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Semitrailer truck hauling bulldozer plunges off Alafia River bridge

TAMPA — The driver's probably dead.

John Fragomeni thought that Friday as he stood at the edge of Alafia River bridge and looked at the wreckage scattered across the thick grass and muck below. The semitrailer truck's white cab — crumpled, streaked with blood and mud — had landed almost upright. The bulldozer from the truck's trailer was upside-down. Axles and tires sat a few yards away. It was as if someone had taken the truck apart, piece by piece, and then tossed it all onto the marshland.

Minutes before, about 12:30 p.m., Fragomeni was a few cars behind on Interstate 75 south in Riverview when the semitrailer truck, pulling the bulldozer, started leaking thick, gray smoke. It was so smoky Fragomeni couldn't see as the truck lurched left, slammed into the wall, then flipped over it, plunging about 45 feet.

Fragomeni, 24, of Lithia is a reserve firefighter/EMT with Hillsborough County Fire Rescue. His day job is lawn care. He and two co-workers were headed to a job in Apollo Beach when they pulled over.

Hillsborough County sheriff's Deputy Philip Merkle also stopped. He and Fragomeni were discussing how rescue personnel could reach the truck's cab when a head peeked from the window. The driver — Jeffery Scott Cook, 29, of St. Augustine — was still alive.

"Help is on the way!" Fragomeni and Merkle shouted. "Stay right there!"

Fragomeni and Merkle slid down a concrete embankment and trudged through about 200 feet of thick mud and grass, Fragomeni said, slipping in up to their waists at points. Once they reached Cook, they had another problem: how to get the seriously injured man back out.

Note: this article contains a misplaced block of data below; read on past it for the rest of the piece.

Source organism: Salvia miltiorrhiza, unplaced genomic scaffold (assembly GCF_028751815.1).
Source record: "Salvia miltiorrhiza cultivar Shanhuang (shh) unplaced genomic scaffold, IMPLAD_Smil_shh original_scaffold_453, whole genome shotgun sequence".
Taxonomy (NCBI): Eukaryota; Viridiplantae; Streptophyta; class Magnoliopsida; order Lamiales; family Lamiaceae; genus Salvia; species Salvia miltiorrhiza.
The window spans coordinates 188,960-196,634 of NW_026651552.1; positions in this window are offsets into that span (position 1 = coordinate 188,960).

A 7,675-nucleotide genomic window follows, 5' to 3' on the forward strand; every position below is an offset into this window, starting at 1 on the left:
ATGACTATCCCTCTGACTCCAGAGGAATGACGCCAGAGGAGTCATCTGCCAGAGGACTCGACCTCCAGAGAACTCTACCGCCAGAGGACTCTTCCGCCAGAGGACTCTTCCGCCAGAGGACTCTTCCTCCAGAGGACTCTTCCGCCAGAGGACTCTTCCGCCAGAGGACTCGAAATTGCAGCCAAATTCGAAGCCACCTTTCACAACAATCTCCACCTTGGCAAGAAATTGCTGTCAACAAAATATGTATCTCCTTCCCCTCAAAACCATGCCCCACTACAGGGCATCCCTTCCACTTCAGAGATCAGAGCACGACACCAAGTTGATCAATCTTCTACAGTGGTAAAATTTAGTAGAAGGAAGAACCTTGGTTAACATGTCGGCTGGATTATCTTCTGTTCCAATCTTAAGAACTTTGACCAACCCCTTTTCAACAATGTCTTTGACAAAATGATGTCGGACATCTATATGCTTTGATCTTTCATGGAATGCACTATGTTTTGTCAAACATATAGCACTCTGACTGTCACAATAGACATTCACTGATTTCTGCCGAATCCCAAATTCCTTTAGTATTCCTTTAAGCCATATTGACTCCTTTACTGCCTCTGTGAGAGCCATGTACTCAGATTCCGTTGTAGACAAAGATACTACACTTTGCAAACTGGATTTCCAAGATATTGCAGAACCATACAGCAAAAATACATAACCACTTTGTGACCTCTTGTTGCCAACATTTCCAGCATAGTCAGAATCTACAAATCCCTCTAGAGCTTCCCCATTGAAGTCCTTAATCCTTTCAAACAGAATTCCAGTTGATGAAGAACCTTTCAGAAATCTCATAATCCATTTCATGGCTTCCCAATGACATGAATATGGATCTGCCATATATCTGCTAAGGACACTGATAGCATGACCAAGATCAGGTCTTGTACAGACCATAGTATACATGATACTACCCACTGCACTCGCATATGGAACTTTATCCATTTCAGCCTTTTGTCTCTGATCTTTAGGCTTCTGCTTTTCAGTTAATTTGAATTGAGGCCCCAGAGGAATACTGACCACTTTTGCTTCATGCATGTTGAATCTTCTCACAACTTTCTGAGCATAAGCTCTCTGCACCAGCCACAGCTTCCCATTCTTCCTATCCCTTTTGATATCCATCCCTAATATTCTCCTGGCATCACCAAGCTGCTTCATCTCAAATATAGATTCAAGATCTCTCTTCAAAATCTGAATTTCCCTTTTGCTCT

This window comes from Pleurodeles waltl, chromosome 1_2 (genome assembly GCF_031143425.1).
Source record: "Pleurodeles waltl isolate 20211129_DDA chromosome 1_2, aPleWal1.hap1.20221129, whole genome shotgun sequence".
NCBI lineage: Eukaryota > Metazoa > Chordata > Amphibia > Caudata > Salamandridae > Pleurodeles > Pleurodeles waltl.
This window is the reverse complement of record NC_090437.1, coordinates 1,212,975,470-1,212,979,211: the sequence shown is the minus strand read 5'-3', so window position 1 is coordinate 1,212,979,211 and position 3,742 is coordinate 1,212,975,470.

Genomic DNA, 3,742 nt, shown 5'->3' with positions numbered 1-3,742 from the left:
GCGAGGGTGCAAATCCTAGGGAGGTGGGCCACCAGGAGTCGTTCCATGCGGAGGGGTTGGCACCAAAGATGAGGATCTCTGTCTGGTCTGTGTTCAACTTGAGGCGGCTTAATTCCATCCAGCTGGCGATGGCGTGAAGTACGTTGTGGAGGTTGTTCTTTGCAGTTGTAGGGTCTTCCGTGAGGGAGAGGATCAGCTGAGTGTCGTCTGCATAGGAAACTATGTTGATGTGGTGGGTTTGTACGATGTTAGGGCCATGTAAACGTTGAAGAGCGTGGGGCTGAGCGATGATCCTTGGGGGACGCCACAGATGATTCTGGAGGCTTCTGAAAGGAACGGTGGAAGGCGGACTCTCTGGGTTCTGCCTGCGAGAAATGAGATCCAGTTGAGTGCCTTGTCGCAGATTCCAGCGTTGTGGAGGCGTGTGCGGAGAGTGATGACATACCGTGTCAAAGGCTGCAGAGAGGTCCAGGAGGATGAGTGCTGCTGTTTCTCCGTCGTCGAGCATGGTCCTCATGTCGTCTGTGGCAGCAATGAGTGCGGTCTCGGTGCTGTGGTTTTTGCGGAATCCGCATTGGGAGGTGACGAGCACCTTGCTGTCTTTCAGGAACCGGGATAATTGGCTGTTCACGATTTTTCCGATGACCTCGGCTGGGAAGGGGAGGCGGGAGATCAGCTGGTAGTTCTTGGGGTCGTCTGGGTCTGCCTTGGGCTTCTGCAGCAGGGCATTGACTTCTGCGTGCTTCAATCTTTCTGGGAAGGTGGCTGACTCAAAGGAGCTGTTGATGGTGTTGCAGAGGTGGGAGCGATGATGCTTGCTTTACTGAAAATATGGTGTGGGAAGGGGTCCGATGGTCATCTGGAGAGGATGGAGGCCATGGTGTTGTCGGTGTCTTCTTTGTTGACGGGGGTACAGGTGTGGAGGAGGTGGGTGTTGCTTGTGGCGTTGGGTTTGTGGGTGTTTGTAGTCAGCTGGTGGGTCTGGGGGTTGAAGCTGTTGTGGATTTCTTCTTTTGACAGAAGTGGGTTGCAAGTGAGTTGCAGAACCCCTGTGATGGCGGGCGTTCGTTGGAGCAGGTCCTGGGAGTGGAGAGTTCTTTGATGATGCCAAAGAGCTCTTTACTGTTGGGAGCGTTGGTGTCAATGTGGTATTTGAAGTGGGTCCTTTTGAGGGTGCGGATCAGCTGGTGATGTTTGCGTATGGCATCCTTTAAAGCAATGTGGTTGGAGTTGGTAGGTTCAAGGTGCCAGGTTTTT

The answer was provided by another passer-by, a boater who had been fishing. The man, whose name was not released, maneuvered as close as he could get — about 100 yards away. Despite his injuries, Cook could walk. One of Fragomeni's co-workers went ahead, trotting out a path along shallow mud.

Cook asked the men to call his wife and tell her what happened, Fragomeni said, and to call his employers — MD Towing of Jacksonville. Then he explained the crash.

"He felt like the truck just came disconnected as he was driving," Fragomeni said. "The next thing he knew, he was in marshland."

A "mechanical failure centering around the steering controls and front axle" caused the accident, the Florida Highway Patrol said. A representative of MD Towing confirmed Cook works there but declined further comment.

The boater took the men to nearby Dixie's Dockside Waterfront Pub, where an ambulance picked up Cook. He was in serious but stable condition at Tampa General Hospital on Friday night, according to the Florida Highway Patrol. The inside southbound lane of I-75 was closed for about four hours as authorities removed the wreckage.

The men said goodbye at Dixie's. Cook was thankful, Fragomeni said, and concerned about the bulldozer that would not reach its destination.

"I told him to stop worrying about work," Fragomeni said. "We're just glad you're alive."

Then Fragomeni made a call, to the customer in Apollo Beach expecting lawn service. Fragomeni and his co-workers were coated in mud.

"I didn't tell them why," he said later. "I just told them we probably weren't going to make it."

Times reporter Laura C. Morel and researcher John Martin contributed to this story. Will Hobson can be reached at (813) 226-3400 or